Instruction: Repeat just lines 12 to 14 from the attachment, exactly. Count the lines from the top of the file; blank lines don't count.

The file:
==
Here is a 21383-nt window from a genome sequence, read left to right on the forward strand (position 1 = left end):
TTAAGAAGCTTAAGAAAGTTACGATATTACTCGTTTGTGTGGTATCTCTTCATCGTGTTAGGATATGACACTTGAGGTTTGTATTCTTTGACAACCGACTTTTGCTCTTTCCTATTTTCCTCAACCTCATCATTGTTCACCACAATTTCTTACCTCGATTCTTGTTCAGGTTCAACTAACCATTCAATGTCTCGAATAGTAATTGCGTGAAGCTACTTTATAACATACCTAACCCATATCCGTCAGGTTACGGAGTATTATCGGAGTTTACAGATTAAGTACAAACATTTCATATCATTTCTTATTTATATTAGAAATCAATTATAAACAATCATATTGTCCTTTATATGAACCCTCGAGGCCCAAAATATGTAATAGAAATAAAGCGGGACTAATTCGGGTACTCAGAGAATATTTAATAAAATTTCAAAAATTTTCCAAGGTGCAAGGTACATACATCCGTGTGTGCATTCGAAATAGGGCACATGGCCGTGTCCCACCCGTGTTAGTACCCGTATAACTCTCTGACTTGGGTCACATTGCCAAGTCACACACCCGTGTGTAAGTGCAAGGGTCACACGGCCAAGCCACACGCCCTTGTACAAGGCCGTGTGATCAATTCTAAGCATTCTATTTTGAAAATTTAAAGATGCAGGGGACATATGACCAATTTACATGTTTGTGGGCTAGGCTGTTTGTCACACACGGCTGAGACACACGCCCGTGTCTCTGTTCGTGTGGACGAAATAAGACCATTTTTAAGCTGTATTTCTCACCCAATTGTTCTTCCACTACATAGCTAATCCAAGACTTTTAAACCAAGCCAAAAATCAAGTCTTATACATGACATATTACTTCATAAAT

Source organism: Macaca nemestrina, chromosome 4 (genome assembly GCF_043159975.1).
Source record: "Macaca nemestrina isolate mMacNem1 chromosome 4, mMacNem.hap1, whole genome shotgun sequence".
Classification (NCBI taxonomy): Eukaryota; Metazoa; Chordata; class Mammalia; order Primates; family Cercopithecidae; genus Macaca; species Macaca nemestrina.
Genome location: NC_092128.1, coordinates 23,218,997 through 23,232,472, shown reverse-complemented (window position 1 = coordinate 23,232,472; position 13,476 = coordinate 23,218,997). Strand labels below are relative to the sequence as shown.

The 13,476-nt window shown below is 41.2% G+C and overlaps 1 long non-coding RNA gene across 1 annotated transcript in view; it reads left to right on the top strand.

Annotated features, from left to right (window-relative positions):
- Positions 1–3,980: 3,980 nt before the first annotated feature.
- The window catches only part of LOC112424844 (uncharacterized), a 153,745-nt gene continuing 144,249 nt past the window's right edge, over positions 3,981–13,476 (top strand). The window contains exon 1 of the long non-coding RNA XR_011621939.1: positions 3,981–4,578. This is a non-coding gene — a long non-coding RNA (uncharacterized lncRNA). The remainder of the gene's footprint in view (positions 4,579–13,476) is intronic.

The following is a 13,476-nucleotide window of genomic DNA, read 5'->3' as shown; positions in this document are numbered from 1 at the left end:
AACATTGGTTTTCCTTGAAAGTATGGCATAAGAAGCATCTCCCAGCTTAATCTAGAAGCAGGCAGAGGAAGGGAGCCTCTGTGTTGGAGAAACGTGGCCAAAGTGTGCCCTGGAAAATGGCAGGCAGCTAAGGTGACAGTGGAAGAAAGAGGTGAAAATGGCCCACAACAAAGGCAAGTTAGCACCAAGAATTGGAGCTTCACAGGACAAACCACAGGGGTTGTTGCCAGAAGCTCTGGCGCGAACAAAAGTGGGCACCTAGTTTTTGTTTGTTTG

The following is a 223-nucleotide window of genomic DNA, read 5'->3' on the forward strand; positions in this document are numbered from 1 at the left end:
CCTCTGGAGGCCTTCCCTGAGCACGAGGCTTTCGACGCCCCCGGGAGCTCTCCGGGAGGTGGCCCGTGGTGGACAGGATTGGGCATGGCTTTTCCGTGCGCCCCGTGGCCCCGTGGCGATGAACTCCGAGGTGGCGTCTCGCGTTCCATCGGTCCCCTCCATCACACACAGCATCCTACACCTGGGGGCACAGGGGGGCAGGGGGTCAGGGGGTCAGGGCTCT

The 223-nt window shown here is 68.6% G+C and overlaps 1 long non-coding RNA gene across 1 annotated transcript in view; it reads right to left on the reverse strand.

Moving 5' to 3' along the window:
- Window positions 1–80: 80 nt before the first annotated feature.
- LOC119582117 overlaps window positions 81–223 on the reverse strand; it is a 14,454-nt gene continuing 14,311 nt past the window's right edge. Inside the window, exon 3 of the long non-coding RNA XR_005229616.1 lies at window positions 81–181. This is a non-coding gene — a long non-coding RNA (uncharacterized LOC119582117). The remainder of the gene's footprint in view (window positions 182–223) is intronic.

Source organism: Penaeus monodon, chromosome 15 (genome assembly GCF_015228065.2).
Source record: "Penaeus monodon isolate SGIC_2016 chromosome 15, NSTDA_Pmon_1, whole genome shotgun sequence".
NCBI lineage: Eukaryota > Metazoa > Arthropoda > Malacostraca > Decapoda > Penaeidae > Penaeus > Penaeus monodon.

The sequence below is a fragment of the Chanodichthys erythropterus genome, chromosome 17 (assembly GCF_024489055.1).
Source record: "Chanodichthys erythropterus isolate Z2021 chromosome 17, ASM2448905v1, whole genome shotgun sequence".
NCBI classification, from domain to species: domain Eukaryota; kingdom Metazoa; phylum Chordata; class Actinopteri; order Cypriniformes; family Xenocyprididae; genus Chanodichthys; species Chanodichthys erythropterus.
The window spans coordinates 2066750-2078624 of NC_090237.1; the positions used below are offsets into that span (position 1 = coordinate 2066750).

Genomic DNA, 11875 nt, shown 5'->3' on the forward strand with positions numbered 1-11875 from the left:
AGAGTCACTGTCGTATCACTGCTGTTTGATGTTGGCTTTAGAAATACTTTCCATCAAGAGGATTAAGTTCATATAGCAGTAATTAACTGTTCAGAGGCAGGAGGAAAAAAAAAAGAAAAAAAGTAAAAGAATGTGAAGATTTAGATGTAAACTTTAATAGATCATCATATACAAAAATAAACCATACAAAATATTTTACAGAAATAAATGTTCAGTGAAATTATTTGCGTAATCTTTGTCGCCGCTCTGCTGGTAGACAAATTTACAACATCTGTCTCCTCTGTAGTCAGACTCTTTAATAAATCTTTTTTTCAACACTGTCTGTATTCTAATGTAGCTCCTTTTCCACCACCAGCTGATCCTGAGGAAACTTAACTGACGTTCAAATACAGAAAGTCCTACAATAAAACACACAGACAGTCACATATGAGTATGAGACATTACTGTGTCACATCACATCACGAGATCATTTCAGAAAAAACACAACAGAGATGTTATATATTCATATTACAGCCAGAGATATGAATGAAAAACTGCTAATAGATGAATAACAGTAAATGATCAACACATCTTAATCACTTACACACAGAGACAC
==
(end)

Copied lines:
AACATTGGTTTTCCTTGAAAGTATGGCATAAGAAGCATCTCCCAGCTTAATCTAGAAGCAGGCAGAGGAAGGGAGCCTCTGTGTTGGAGAAACGTGGCCAAAGTGTGCCCTGGAAAATGGCAGGCAGCTAAGGTGACAGTGGAAGAAAGAGGTGAAAATGGCCCACAACAAAGGCAAGTTAGCACCAAGAATTGGAGCTTCACAGGACAAACCACAGGGGTTGTTGCCAGAAGCTCTGGCGCGAACAAAAGTGGGCACCTAGTTTTTGTTTGTTTG

The following is a 223-nucleotide window of genomic DNA, read 5'->3' on the forward strand; positions in this document are numbered from 1 at the left end:
CCTCTGGAGGCCTTCCCTGAGCACGAGGCTTTCGACGCCCCCGGGAGCTCTCCGGGAGGTGGCCCGTGGTGGACAGGATTGGGCATGGCTTTTCCGTGCGCCCCGTGGCCCCGTGGCGATGAACTCCGAGGTGGCGTCTCGCGTTCCATCGGTCCCCTCCATCACACACAGCATCCTACACCTGGGGGCACAGGGGGGCAGGGGGTCAGGGGGTCAGGGCTCT